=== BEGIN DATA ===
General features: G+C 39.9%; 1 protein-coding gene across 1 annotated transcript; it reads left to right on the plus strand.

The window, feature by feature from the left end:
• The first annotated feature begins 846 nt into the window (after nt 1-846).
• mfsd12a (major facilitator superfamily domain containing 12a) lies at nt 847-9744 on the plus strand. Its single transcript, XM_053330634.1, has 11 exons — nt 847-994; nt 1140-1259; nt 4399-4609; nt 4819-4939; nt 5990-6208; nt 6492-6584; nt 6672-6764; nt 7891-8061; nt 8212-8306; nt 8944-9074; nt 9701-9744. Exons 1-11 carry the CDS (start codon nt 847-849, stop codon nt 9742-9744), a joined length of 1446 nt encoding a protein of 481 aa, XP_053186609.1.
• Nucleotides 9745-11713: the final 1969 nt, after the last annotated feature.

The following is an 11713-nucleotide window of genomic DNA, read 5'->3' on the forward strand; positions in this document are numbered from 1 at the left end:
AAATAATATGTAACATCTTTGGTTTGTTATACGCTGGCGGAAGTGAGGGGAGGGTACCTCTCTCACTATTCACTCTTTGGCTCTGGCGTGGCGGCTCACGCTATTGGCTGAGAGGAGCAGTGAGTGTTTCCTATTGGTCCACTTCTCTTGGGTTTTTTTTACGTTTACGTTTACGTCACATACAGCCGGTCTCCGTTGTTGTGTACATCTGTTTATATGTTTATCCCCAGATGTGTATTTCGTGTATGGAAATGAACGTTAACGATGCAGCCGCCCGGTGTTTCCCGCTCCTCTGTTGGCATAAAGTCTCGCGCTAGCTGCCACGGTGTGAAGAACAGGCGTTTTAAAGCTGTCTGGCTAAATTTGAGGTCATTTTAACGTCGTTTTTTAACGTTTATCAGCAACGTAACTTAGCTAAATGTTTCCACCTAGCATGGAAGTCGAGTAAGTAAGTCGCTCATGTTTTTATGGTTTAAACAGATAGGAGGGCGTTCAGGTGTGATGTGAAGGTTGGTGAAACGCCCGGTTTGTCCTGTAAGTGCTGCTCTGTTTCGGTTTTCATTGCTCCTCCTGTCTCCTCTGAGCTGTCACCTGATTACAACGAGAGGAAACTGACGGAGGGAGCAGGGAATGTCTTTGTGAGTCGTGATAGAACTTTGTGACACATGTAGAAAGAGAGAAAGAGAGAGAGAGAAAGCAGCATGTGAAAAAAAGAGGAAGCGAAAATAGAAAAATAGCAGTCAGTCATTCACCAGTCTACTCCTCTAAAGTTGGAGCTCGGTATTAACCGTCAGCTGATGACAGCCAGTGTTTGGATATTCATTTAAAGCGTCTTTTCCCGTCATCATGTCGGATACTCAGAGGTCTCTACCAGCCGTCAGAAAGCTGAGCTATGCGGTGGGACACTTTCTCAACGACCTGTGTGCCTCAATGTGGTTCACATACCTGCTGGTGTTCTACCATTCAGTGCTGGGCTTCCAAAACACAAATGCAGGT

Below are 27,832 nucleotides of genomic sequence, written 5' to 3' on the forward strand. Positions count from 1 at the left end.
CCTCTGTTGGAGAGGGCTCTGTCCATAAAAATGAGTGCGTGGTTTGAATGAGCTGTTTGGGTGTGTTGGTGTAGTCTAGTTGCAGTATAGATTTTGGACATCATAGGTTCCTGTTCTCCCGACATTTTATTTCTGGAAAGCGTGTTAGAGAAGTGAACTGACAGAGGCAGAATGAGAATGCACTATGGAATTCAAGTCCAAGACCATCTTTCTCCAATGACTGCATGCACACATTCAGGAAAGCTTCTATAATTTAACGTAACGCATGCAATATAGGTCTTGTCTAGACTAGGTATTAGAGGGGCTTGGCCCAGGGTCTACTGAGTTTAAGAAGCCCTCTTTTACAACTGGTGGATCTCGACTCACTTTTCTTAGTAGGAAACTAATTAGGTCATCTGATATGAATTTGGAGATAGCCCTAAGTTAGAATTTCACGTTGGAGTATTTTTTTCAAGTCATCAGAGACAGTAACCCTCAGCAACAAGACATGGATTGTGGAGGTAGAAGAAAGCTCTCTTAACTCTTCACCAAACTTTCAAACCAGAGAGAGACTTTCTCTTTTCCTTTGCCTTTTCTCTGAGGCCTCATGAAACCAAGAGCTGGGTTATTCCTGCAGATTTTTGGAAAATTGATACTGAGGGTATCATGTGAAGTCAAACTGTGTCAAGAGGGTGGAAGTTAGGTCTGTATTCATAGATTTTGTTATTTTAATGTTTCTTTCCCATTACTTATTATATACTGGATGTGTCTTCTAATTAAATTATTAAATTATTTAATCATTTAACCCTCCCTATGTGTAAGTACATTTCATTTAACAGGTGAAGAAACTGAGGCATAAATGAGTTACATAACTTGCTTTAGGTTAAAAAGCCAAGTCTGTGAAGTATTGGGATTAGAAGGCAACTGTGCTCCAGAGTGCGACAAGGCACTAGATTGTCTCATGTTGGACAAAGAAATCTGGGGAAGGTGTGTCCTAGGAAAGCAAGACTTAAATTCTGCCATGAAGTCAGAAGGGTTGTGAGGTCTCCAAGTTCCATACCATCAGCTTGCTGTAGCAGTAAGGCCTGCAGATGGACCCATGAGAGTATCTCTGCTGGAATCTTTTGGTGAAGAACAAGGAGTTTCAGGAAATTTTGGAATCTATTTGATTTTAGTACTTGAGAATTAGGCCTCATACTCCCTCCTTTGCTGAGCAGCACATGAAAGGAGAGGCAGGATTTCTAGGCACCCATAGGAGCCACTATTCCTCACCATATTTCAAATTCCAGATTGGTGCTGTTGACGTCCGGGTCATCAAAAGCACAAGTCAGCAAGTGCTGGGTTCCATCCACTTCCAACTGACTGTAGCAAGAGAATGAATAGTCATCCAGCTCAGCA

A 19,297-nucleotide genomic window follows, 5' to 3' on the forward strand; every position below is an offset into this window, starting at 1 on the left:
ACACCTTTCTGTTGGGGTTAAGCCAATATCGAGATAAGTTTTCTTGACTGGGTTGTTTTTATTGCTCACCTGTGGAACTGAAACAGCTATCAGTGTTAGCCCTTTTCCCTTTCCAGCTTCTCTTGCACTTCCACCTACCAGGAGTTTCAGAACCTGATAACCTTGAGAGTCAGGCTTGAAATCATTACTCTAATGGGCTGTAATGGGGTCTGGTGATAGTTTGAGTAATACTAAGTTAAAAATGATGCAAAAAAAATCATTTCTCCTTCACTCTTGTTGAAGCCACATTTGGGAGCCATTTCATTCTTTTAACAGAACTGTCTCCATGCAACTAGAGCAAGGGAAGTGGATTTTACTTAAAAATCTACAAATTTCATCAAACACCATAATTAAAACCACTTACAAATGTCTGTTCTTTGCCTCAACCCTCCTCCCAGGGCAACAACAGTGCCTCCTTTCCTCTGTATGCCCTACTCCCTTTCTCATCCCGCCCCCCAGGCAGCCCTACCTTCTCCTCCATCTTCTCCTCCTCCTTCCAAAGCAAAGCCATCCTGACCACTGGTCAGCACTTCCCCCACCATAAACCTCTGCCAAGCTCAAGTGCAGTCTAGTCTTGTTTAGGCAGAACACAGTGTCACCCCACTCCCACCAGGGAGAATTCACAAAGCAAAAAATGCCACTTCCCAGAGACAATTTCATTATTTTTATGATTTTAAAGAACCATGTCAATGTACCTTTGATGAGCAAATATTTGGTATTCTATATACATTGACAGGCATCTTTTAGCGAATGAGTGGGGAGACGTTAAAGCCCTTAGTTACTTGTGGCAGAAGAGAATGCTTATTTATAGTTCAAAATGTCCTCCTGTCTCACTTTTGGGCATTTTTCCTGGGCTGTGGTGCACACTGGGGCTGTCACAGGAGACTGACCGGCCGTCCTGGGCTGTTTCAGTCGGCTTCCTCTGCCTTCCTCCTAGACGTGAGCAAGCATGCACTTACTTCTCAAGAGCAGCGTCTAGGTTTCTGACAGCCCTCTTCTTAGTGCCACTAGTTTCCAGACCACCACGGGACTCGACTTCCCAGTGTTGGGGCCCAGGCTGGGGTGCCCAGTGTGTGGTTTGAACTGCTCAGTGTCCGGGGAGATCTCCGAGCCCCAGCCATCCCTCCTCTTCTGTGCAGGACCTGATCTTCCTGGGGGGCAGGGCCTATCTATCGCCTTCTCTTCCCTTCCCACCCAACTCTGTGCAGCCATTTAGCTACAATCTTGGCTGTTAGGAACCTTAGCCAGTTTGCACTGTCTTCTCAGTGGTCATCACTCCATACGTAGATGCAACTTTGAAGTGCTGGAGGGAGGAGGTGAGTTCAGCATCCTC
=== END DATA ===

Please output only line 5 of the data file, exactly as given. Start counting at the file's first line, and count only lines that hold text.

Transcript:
• Nucleotides 9745-11713: the final 1969 nt, after the last annotated feature.